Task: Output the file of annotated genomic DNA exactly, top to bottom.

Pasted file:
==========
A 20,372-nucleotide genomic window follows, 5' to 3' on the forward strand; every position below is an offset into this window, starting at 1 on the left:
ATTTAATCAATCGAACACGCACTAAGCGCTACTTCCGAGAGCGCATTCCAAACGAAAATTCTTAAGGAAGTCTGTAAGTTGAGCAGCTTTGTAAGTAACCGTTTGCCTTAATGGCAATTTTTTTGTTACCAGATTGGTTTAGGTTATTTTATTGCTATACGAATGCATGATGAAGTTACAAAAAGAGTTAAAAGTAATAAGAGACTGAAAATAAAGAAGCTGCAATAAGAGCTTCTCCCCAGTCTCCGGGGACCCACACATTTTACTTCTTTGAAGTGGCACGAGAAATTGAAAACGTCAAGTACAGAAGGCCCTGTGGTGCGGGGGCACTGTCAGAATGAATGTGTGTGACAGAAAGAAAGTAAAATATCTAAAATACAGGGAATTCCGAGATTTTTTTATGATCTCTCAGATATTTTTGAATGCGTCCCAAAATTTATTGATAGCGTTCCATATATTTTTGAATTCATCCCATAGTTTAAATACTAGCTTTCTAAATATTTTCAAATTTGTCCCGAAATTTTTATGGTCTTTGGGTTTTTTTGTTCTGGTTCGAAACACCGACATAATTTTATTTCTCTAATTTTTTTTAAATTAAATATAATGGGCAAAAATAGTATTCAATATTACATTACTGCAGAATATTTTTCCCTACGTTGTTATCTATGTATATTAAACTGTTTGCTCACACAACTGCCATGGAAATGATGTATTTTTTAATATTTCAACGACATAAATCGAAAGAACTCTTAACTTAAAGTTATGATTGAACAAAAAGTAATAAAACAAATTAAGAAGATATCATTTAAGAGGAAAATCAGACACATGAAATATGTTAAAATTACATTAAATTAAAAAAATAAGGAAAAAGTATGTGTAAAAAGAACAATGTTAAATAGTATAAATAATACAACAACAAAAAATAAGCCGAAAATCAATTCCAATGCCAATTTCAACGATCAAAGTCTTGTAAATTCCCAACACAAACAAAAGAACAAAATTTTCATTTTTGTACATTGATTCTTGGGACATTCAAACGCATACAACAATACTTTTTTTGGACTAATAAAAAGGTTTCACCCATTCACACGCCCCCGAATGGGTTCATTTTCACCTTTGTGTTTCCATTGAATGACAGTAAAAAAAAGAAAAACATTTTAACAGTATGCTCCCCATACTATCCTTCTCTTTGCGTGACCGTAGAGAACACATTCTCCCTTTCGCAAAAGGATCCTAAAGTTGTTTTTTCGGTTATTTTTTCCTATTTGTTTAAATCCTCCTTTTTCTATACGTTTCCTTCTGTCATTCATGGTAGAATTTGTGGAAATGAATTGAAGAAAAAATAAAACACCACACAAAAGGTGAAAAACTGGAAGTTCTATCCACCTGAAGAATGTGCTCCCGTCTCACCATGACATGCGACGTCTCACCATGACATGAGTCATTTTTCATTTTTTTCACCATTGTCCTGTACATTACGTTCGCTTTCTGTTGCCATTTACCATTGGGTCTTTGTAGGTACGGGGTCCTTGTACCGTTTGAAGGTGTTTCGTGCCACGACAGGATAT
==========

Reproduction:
A 20,372-nucleotide genomic window follows, 5' to 3' on the forward strand; every position below is an offset into this window, starting at 1 on the left:
ATTTAATCAATCGAACACGCACTAAGCGCTACTTCCGAGAGCGCATTCCAAACGAAAATTCTTAAGGAAGTCTGTAAGTTGAGCAGCTTTGTAAGTAACCGTTTGCCTTAATGGCAATTTTTTTGTTACCAGATTGGTTTAGGTTATTTTATTGCTATACGAATGCATGATGAAGTTACAAAAAGAGTTAAAAGTAATAAGAGACTGAAAATAAAGAAGCTGCAATAAGAGCTTCTCCCCAGTCTCCGGGGACCCACACATTTTACTTCTTTGAAGTGGCACGAGAAATTGAAAACGTCAAGTACAGAAGGCCCTGTGGTGCGGGGGCACTGTCAGAATGAATGTGTGTGACAGAAAGAAAGTAAAATATCTAAAATACAGGGAATTCCGAGATTTTTTTATGATCTCTCAGATATTTTTGAATGCGTCCCAAAATTTATTGATAGCGTTCCATATATTTTTGAATTCATCCCATAGTTTAAATACTAGCTTTCTAAATATTTTCAAATTTGTCCCGAAATTTTTATGGTCTTTGGGTTTTTTTGTTCTGGTTCGAAACACCGACATAATTTTATTTCTCTAATTTTTTTTAAATTAAATATAATGGGCAAAAATAGTATTCAATATTACATTACTGCAGAATATTTTTCCCTACGTTGTTATCTATGTATATTAAACTGTTTGCTCACACAACTGCCATGGAAATGATGTATTTTTTAATATTTCAACGACATAAATCGAAAGAACTCTTAACTTAAAGTTATGATTGAACAAAAAGTAATAAAACAAATTAAGAAGATATCATTTAAGAGGAAAATCAGACACATGAAATATGTTAAAATTACATTAAATTAAAAAAATAAGGAAAAAGTATGTGTAAAAAGAACAATGTTAAATAGTATAAATAATACAACAACAAAAAATAAGCCGAAAATCAATTCCAATGCCAATTTCAACGATCAAAGTCTTGTAAATTCCCAACACAAACAAAAGAACAAAATTTTCATTTTTGTACATTGATTCTTGGGACATTCAAACGCATACAACAATACTTTTTTTGGACTAATAAAAAGGTTTCACCCATTCACACGCCCCCGAATGGGTTCATTTTCACCTTTGTGTTTCCATTGAATGACAGTAAAAAAAAGAAAAACATTTTAACAGTATGCTCCCCATACTATCCTTCTCTTTGCGTGACCGTAGAGAACACATTCTCCCTTTCGCAAAAGGATCCTAAAGTTGTTTTTTCGGTTATTTTTTCCTATTTGTTTAAATCCTCCTTTTTCTATACGTTTCCTTCTGTCATTCATGGTAGAATTTGTGGAAATGAATTGAAGAAAAAATAAAACACCACACAAAAGGTGAAAAACTGGAAGTTCTATCCACCTGAAGAATGTGCTCCCGTCTCACCATGACATGCGACGTCTCACCATGACATGAGTCATTTTTCATTTTTTTCACCATTGTCCTGTACATTACGTTCGCTTTCTGTTGCCATTTACCATTGGGTCTTTGTAGGTACGGGGTCCTTGTACCGTTTGAAGGTGTTTCGTGCCACGACAGGATAT